Kick Starter: How to Start contribution to KDE.
- Aniketh Girish
Basically, to fix bugs or to make contributions to a codebase, you are first required to build the application from source as not to make any problems in the existing code base. Obviously, you need to fetch the source first, which you can get by browsing through cgit.kde.org Once you have the source, you're required to build the code that you just fetched/cloned. KDE projects make use of CMake - a cross-platform makefile generator.
So, to build an application, you can either follow the instructions given in the README or INSTALL files inside the repository. Usually, this involves the following steps:
~$ cd "your-source-code-directory" ~$ mkdir build cd build cmake .. (don't forget the dots! ) ~$ make -j"no of processors -1" (eg: make -j5) ~$ make install
What happens when you follow these set of commands is that your application is compiled and the build files, i.e the output of the compilation stage are left inside the build folder you just created.
Now in the last step, i.e when you run "make install", all your build output is put in the right place, so as to get picked up at the time you launch your application. This is by default in /usr/bin or so.
So when any file needs to be moved to / prefix, it requires you to authenticate with "sudo" and it's not advisable to install any application to a / prefix.
If you haven't followed the above, don't worry. Just remember, try NOT to use "sudo" in any commands you might use while building your applications.
So what is the workaround for this? Whatever you build needs to be put(or installed) to a place from where your system can pick it up on runtime(i.e when you launch any app). For this purpose, it is suggested that you always install any application which you build from source to a custom prefix. In my case, development environment looks like this:
so when you configure your prefix properly, instead of installing to /usr, your build outputs would be installed to ~/devel/install/ and for this, you do not need to use "sudo" anywhere. The whole idea is that if something were to go wrong with an executable or if while installing, some configurations get altered your system wide configurations shouldn't get affected(i.e configs in / prefix).
So in my case, I intend to install to ~/devel/install and I clone my source codes inside ~/devel/src folder. Once you have this directory structure, to make things simple for you, add this in bashrc or zshrc according to which bash you are using.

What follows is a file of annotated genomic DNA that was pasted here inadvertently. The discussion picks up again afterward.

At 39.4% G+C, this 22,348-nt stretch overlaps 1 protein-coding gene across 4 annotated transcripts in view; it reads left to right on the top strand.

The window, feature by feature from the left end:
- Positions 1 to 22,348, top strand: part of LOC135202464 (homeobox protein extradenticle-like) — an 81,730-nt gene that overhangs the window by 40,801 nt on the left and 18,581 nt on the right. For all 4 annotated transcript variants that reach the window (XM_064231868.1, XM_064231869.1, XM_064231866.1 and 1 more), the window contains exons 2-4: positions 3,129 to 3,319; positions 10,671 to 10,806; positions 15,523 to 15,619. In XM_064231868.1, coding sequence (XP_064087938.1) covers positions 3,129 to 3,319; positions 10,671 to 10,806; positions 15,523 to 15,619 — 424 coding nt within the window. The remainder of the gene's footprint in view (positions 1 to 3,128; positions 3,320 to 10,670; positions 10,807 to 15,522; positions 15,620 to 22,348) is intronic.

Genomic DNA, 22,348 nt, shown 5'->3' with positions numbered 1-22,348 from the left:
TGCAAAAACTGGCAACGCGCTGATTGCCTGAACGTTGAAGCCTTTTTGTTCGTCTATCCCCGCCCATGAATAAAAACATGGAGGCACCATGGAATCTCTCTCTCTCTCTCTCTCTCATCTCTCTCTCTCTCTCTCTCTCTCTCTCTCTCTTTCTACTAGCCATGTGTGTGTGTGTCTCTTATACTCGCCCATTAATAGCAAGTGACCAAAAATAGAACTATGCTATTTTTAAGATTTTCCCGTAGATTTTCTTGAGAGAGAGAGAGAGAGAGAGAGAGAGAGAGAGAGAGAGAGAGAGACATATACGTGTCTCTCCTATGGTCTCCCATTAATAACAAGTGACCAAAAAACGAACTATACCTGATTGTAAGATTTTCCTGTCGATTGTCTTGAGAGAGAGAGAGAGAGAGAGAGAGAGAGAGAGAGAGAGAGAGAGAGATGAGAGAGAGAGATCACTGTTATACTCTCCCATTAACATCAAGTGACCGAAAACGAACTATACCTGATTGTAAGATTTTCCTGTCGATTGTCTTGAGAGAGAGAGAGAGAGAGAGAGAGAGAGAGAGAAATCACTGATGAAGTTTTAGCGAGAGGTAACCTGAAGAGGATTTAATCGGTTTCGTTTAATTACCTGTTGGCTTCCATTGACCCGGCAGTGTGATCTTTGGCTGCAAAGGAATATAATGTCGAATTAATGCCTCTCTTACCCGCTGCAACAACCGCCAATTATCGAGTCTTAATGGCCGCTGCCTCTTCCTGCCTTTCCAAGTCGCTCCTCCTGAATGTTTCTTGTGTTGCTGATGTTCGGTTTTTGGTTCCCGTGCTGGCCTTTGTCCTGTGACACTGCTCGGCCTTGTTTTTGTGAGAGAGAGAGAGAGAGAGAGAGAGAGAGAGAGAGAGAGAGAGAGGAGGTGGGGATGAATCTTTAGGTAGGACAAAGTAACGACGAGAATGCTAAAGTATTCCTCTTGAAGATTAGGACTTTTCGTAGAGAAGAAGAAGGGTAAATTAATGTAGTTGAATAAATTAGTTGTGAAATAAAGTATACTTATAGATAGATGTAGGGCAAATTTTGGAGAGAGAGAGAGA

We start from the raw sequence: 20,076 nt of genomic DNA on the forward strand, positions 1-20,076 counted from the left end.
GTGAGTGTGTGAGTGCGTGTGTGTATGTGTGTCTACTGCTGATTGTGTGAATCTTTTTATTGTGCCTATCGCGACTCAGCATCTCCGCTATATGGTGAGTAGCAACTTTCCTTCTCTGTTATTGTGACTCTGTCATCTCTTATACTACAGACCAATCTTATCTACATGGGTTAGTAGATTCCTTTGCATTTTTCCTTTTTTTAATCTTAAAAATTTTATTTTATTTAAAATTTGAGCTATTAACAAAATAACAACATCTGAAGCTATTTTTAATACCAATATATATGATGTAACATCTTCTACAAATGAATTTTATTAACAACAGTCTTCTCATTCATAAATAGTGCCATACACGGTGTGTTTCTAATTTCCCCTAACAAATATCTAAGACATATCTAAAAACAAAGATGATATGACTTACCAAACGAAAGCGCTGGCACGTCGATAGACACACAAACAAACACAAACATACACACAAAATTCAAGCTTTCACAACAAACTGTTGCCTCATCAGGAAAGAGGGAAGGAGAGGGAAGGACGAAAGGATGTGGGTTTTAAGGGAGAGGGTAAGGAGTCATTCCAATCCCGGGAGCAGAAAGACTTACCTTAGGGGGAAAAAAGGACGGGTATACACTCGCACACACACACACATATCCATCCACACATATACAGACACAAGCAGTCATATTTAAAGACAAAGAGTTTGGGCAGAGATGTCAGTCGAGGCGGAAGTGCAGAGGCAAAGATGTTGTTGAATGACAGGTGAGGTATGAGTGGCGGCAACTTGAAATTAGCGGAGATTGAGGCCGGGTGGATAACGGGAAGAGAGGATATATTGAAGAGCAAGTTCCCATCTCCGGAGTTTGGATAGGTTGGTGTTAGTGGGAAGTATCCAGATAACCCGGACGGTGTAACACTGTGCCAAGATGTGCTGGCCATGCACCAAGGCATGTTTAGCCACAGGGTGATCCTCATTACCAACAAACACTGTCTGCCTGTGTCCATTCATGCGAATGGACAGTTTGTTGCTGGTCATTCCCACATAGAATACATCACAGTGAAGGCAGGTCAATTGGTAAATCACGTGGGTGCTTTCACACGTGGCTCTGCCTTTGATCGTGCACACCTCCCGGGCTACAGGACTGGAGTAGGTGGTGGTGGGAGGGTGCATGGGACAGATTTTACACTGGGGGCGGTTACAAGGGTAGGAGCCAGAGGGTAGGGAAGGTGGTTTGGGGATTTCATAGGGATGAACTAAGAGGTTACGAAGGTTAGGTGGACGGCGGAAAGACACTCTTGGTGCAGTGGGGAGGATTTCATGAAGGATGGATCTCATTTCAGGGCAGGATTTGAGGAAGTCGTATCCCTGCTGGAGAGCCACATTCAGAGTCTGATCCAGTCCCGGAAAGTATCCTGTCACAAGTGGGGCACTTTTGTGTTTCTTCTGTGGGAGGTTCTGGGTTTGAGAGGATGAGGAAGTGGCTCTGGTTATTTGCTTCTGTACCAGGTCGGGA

export KDE_SRC=/home/aniketh/devel/src export KDE_BUILD=/home/aniketh/devel/build export KDE_INSTALL=/home/aniketh/devel/install #export QTDIR=/usr export KF5=$KDE_INSTALL export PATH=$KF5/bin:$PATH export XDG_DATA_DIRS=$KF5/share:$XDG_DATA_DIRS export XDG_CONFIG_DIRS=$KF5/etc/xdg:$XDG_CONFIG_DIRS:/etc/xdg:/usr/local/etc/xdg export QT_PLUGIN_PATH=$KF5/lib64/plugins:/usr/local/lib64/plugins:$QT_PLUGIN_PATH export QML2_IMPORT_PATH=$KF5/lib64/qml:$KF5/lib/x86_64-linux-gnu/qml:/usr/local/lib64/qml:$QML2_IMPORT_PATH export QML_IMPORT_PATH=$QML2_IMPORT_PATH:$QML_IMPORT_PATH export CMAKE_PREFIX_PATH=$KF5:$CMAKE_PREFIX_PATH export KDEDIRS=$KDE_INSTALL:$KDEDIRS export LD_LIBRARY_PATH=$KDE_INSTALL/lib64:$LD_LIBRARY_PATH export PKG_CONFIG_PATH=/usr/lib/pkgconfig:$KDE_INSTALL/lib64/pkgconfig:/usr/share/pkgconfig:$PKG_CONFIG_PATH export KDE_INTEGRATION="true"
You just need to open the terminal and write down.
~$ vim .zshrc or .bashrc
You can use any of the text editors and add the variables.
So, the obvious thing to do here would be to add a command to your .bashrc or .zshrc which would source the environment variables in your script on every session's startup. (This is what we have done, instead of writing down the whole set of the environment variable in a file and source it every time. So rather doing this we have initialised it once and no more we have to worry about that).
Once you've done this, to build any application, you will need to do just the following:
cmake -DCMAKE_INSTALL_PREFIX=$KDE_INSTALL .. make -j"no_of_processors" make install
That's it really. When we run the cmake command, it is obvious that we would encounter with error messages saying that some API’s needed for the project is missing, hence we will have to find the package which is missing.
The best way to do that is to give a search in the apt cache.
~$ apt-cache search package_name
After that run the cmake again till you get the configuration is done.
Hence that it, we will get the project up and running. If you encounter with other problems please feel free to contact me :)